NEWBURYPORT — Martha Coakley would like to have it known that she won her last election.
Coakley, the state’s attorney general, visited Newburyport yesterday to meet and talk with voters, just a few days after announcing that she is running for governor in the 2014 election.
A Democrat, she famously lost the 2010 race for the U.S. Senate when Republican Scott Brown defeated her for the seat once held by party icon Ted Kennedy.
But, in 2012, she was re-elected attorney general, which she is quick to point out.
“This isn’t my first time out since the Senate race,” she noted while taking a break at Caffe di Siena on Pleasant Street. “I was re-elected, and I’m pleased with that. I made mistakes in the race for Senate, and many people, including me, were disappointed. That’s in the past, and I feel good about talking to the people again and discussing how Massachusetts can be better.”
Coakley, 60, acknowledges missteps in the failed Senate campaign and she mentions perceptions when looking back at her upset loss.
“One of the things that hurt about the defeat (to Brown) was the perception of many voters that I didn’t work hard enough,” said Coakley, who had a large early lead in that race. “I worked hard, we all worked hard. In the coming months, we’re going to be busy, visible, meeting voters and listening. I learned that you’ve got to listen as well as talk.”
Yesterday’s visit to the North Shore as part of Coakley’s campaign kickoff tour also included stops in Lowell, Lawrence and Gloucester.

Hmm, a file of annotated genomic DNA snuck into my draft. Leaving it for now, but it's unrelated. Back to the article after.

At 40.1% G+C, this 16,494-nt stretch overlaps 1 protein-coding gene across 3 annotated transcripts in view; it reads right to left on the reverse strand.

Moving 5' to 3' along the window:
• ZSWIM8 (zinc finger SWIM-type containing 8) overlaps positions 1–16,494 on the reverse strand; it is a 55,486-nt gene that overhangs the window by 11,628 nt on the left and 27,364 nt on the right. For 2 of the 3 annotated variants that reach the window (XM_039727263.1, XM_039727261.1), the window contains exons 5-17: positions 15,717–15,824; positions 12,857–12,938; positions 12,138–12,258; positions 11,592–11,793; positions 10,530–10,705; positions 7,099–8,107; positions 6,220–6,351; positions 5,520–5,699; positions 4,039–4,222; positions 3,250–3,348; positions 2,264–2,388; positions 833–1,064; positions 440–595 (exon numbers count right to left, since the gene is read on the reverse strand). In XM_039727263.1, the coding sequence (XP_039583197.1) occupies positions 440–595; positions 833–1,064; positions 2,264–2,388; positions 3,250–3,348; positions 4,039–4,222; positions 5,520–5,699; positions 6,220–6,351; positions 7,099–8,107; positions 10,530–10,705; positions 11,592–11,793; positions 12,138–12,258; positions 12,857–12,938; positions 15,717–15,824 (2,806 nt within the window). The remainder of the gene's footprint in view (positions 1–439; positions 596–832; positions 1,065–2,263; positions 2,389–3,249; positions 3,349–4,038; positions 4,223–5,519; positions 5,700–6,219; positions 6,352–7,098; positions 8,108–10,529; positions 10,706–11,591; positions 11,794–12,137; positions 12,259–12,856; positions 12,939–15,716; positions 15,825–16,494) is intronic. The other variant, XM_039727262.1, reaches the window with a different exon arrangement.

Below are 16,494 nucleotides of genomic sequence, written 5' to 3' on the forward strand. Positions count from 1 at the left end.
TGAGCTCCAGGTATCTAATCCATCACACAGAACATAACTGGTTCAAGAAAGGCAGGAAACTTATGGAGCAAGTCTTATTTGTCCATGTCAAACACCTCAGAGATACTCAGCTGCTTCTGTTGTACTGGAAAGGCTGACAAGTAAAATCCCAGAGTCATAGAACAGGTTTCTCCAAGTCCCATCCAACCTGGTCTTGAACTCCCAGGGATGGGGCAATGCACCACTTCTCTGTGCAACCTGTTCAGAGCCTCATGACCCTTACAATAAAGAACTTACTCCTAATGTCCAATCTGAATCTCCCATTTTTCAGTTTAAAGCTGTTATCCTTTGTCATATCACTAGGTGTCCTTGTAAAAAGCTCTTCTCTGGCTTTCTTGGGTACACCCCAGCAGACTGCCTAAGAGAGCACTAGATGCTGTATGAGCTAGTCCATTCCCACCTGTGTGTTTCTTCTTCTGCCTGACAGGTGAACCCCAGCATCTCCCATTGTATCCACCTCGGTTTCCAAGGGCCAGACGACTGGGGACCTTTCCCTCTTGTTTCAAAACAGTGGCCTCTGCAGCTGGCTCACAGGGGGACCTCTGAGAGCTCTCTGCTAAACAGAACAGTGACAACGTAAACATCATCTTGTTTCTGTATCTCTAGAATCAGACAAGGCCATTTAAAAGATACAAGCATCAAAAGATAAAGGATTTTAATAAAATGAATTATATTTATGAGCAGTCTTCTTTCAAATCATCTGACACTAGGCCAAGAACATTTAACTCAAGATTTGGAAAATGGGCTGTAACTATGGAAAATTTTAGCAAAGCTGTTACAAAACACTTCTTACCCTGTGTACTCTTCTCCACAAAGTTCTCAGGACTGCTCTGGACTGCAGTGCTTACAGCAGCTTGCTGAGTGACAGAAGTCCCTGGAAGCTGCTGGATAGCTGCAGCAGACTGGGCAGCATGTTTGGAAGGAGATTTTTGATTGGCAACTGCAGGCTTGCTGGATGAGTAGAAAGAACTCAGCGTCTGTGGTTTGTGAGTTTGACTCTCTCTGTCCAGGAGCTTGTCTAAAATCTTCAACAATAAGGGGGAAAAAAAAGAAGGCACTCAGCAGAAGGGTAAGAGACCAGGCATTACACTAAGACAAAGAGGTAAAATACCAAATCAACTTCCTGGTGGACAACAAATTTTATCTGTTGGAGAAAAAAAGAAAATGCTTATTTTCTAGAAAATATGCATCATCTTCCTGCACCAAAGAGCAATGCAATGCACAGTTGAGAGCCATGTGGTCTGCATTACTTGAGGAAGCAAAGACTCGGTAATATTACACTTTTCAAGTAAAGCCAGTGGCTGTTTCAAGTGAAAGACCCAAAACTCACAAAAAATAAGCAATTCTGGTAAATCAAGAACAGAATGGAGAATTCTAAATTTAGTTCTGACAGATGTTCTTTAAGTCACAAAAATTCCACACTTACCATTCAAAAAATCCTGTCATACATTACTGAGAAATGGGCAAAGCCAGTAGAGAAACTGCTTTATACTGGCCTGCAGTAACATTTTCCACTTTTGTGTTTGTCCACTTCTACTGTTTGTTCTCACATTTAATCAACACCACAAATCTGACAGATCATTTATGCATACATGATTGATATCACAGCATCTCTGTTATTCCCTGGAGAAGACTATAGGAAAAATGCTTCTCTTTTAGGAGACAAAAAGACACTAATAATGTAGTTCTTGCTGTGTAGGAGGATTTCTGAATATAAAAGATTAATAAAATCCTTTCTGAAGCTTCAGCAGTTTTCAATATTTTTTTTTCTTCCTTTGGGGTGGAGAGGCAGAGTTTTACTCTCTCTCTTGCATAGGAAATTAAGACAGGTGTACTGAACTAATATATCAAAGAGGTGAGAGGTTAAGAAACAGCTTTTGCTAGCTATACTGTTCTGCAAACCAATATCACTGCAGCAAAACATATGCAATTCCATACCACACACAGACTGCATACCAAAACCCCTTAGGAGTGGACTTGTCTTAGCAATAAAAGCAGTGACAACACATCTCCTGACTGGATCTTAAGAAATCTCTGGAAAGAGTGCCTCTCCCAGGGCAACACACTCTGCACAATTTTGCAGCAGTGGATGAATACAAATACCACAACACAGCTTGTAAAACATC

In Newburyport, she approached diners at Angie’s Food and coffee drinkers at Caffe di Siena, while also causing a stir among employees. One staffer at Angie’s said, “She looks better with the longer hair,” and another remarked, “She’s prettier than the photos in the news can show.”
Bruce Gretz, a businessman from nearby Bradford, was among those who met with Coakley. “I have progressive views, and told her that some good legislation is held hostage by conservatives,” he said. “And I said we need a better climate for business, to bring back manufacturing. She was a good listener.”
Cynthia Meade, who runs Caffe di Siena, said, “She somehow chose our shop, and I enjoyed talking with her. She’s very pleasant, and seems interested in women in business.”
On a walk through the downtown, numerous pedestrians approached to welcome her, many former state employees or former campaign workers. The candidate was warmly embraced.
Coakley is a native of North Adams, graduated from Williams College and Boston University Law School. After a brief career in private practice, one of her stepping-stones in government was her tenure as district attorney of Middlesex County from 1999-2007. She thereafter was elected attorney general.
Coakley said that one of her goals as governor would be to modernize public schools.
“I am for an extended day,” said Coakley, a Medford resident who yesterday was accompanied by her husband, Thomas O’Connor.
“Students need more time to learn skills, for athletics or other activities. Other than education, the economy is a major issue,” she added. “We have to make opportunities available for start-ups, for education, for economic growth. Everyone wants better opportunity.”
Though there’s more than a year to go, the once-and-future candidate appeared energetic and engaged as she worked the city.
When onlookers asked, “Didn’t she lose the Senate race?” Coakley would often remind potential voters she approached that she is the state’s attorney general.
“I like going into the restaurants and shops and meeting the people, like today, when I talked with a fellow who had been in the racing business, and some others who had been in commercial fishing,” she said.
“If there’s something going wrong, people will tell you about it.”